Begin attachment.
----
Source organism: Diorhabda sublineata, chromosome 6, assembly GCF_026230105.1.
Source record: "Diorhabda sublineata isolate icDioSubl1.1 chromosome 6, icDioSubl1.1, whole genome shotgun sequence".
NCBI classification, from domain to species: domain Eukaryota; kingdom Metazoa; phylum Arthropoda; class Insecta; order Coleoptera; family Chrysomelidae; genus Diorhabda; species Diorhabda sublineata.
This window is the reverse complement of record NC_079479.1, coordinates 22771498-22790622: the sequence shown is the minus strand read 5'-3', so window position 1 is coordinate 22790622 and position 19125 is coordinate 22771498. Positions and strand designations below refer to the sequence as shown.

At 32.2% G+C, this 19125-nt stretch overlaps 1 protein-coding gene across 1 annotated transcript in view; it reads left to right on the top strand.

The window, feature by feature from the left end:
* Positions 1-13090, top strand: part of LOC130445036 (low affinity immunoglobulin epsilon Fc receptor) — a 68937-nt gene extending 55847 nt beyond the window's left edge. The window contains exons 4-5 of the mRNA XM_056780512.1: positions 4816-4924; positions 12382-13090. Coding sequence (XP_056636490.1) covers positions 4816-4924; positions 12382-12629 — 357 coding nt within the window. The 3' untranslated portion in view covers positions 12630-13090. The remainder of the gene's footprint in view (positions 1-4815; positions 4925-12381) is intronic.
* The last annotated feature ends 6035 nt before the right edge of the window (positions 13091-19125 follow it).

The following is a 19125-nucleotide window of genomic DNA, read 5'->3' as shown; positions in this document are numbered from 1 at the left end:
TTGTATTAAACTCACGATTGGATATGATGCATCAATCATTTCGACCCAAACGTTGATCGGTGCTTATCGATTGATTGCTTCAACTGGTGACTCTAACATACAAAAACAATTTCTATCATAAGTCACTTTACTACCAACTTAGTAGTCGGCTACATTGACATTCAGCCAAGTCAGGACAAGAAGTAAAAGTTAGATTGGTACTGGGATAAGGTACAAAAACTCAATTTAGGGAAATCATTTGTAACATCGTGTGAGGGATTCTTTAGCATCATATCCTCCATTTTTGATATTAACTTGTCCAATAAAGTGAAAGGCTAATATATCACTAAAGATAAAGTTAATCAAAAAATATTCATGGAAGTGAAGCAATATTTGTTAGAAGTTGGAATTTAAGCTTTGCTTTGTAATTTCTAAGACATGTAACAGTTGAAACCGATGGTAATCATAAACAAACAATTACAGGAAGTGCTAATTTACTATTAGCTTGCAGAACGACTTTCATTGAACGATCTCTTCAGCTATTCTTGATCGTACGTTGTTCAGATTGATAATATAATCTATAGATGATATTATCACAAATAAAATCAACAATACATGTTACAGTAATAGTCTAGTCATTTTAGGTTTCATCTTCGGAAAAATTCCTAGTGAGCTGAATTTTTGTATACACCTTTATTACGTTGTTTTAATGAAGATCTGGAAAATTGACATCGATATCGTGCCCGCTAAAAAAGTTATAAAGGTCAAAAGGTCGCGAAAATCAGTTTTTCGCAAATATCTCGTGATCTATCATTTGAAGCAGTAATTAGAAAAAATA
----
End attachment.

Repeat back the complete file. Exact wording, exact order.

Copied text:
Source organism: Diorhabda sublineata, chromosome 6, assembly GCF_026230105.1.
Source record: "Diorhabda sublineata isolate icDioSubl1.1 chromosome 6, icDioSubl1.1, whole genome shotgun sequence".
NCBI classification, from domain to species: domain Eukaryota; kingdom Metazoa; phylum Arthropoda; class Insecta; order Coleoptera; family Chrysomelidae; genus Diorhabda; species Diorhabda sublineata.
This window is the reverse complement of record NC_079479.1, coordinates 22771498-22790622: the sequence shown is the minus strand read 5'-3', so window position 1 is coordinate 22790622 and position 19125 is coordinate 22771498. Positions and strand designations below refer to the sequence as shown.

At 32.2% G+C, this 19125-nt stretch overlaps 1 protein-coding gene across 1 annotated transcript in view; it reads left to right on the top strand.

The window, feature by feature from the left end:
* Positions 1-13090, top strand: part of LOC130445036 (low affinity immunoglobulin epsilon Fc receptor) — a 68937-nt gene extending 55847 nt beyond the window's left edge. The window contains exons 4-5 of the mRNA XM_056780512.1: positions 4816-4924; positions 12382-13090. Coding sequence (XP_056636490.1) covers positions 4816-4924; positions 12382-12629 — 357 coding nt within the window. The 3' untranslated portion in view covers positions 12630-13090. The remainder of the gene's footprint in view (positions 1-4815; positions 4925-12381) is intronic.
* The last annotated feature ends 6035 nt before the right edge of the window (positions 13091-19125 follow it).

The following is a 19125-nucleotide window of genomic DNA, read 5'->3' as shown; positions in this document are numbered from 1 at the left end:
TTGTATTAAACTCACGATTGGATATGATGCATCAATCATTTCGACCCAAACGTTGATCGGTGCTTATCGATTGATTGCTTCAACTGGTGACTCTAACATACAAAAACAATTTCTATCATAAGTCACTTTACTACCAACTTAGTAGTCGGCTACATTGACATTCAGCCAAGTCAGGACAAGAAGTAAAAGTTAGATTGGTACTGGGATAAGGTACAAAAACTCAATTTAGGGAAATCATTTGTAACATCGTGTGAGGGATTCTTTAGCATCATATCCTCCATTTTTGATATTAACTTGTCCAATAAAGTGAAAGGCTAATATATCACTAAAGATAAAGTTAATCAAAAAATATTCATGGAAGTGAAGCAATATTTGTTAGAAGTTGGAATTTAAGCTTTGCTTTGTAATTTCTAAGACATGTAACAGTTGAAACCGATGGTAATCATAAACAAACAATTACAGGAAGTGCTAATTTACTATTAGCTTGCAGAACGACTTTCATTGAACGATCTCTTCAGCTATTCTTGATCGTACGTTGTTCAGATTGATAATATAATCTATAGATGATATTATCACAAATAAAATCAACAATACATGTTACAGTAATAGTCTAGTCATTTTAGGTTTCATCTTCGGAAAAATTCCTAGTGAGCTGAATTTTTGTATACACCTTTATTACGTTGTTTTAATGAAGATCTGGAAAATTGACATCGATATCGTGCCCGCTAAAAAAGTTATAAAGGTCAAAAGGTCGCGAAAATCAGTTTTTCGCAAATATCTCGTGATCTATCATTTGAAGCAGTAATTAGAAAAAATA